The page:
I have looked all over the internet and can find nothing about an antique wooden pinball/whiffleball/bagatelle type machine. It is made by the Royal Ball Co of Youngstown. Ohio. Not Royal Maufacturing of Balt. Maryland. It is a nicle machine. I have seen there are a lot of companies in the 30's from Youngstown but no reference to this company. Help
Was this machine made for commercial use? I’m wondering if it was manufactured for novelty play or home use, which is why you’re having difficulty finding out some information on it. Is there or was there ever a coin chute or coin mechanism on the machine? Fell free to email me a picture firstname.lastname@example.org
hi i have 2 elton john pinball machines looking to have them restored paul donahue
Hi Paul, would love to help you out. Where are you located?
I have a Gottlieb Lancers pinball game with 90% back glass art gone. I emailed pbresource, as I understand they have patent rights and asked about getting one printed they reply they have none and referred me to your site to have one printed. I am looking for a translite print of this. I have restored the art on my pc to scale with photoshop and want to know if you can print it and how much.
Please email me directly at email@example.com, and we can talk about some options for production, thanks!
I have a chance to buy a bally 1937 fairgrounds pinball please give me some idea what i should pay for it. thanks your always help full GB
Hi GB, that’s a nice machine, and being a payout game, which is essentially a gambling machine, based on horse racing, it’s certainly worth acquiring if you can do so at a fair price. If the game is complete and in working order, cosmetically nice, decent backglass, I would say that about $500 would be a fair price to pay. You may get it a little cheaper though ($400), because the demand for games from the 1930s (pre-war) is limited, as the collector base for these is small. If the game is restored, it can bring a much higher amount. Last year I had a 1936 Bally Bonus, in excellent original shape, and it sold for $700. Hope this helps.
This is the former Gottlieb factory, located on North Kostner Avenue in Chicago.
Gottlieb Happy Clown backglass, films printed and backglass assembled!
Currently working on a 1953 Williams Palisades woodrail backglass
Bally Moon Shot backglass now complete. We have run out the film prints and installed the replacement backglass. Looks awesome, and much better than the old glass, which had a huge area of paint loss.
Gottlieb Gaucho backglass. Factory glass, used, on plexi. In very good shape overall with minor flaking in some spots. The largest are of loss is about 1 inch long in the solid yellow to the left of player 1. Easy fix. Economical replacement factory backglass for your Gaucho! Can also be used as decorative wall art. $50 plus shipping, please contact me with your zip code for a price.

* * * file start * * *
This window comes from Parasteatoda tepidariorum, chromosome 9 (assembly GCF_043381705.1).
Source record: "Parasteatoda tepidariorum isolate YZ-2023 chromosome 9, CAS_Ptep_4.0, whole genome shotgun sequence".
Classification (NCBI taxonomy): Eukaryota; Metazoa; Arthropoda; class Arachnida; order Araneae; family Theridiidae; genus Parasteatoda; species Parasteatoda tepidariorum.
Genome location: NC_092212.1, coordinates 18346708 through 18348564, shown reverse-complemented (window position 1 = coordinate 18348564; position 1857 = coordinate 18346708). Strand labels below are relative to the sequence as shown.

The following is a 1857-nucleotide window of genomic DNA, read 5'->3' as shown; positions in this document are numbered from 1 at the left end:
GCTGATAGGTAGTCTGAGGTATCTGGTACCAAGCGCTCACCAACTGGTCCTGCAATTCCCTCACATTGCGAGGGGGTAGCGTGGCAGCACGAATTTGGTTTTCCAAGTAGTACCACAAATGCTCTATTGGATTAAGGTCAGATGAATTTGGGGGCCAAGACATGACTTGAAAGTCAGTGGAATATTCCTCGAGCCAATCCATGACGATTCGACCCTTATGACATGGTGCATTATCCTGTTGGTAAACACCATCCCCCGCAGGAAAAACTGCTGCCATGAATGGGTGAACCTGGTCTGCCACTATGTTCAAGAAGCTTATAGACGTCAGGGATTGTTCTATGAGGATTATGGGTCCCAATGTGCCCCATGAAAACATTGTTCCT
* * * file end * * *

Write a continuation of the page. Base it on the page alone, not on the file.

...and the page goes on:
Williams Post Time or Paddock plastics. I think these are complete minus one plastic, duplicate #4, a couple are NOS, show some minor wear from long term storage, but overall very nice shape. $25 plus $10 shipping anywhere in North America.
Williams Deluxe Vanguard backglass now installed. Photo of our reproduction glass installed in the machine.
Gottlieb Happy Clown pinball, backglass art completed
We have just finished the backglass art for the restoration of our Happy Clown. Slightly modified from the original….we customized the score windows to suit our taste by leaving out the clown faces. I wanted the player/viewer to focus on the beautiful illustration of the girl, and tone down the clowns a bit, as they are everywhere on this machine. There is a bouncing graphic of a clown in the marquee window below the girl…which is why the are is blacked out. Every time 1 point is scored, the clown bounces up and down (see sample pic).
Looking for a bumper cap. We are looking the bumper cap shown, or something similar, to fit a 1948 pinball machine. If anyone has a spare to sell please let us know! The numbering and writing is not important but it needs to be this style. Thank you.
1958 Williams Turf Champ
New restoration project just arrived. This horse racing game was recently acquired from a friend, who found it as a barn find. Apparently it has been stored in a barn since 1977. It requires a full restoration. We will be partnering with Ted Pepper, who will be handling the mechanical aspects of the game and is very adept at doing so. We will also be installing a new reproduction backglass, repainting/re-stenciling the cabinet (which has been stripped to bare wood), and restoring the wear spots on the playfield. This will be an involved project, and will take a fair amount of time. Stay tuned!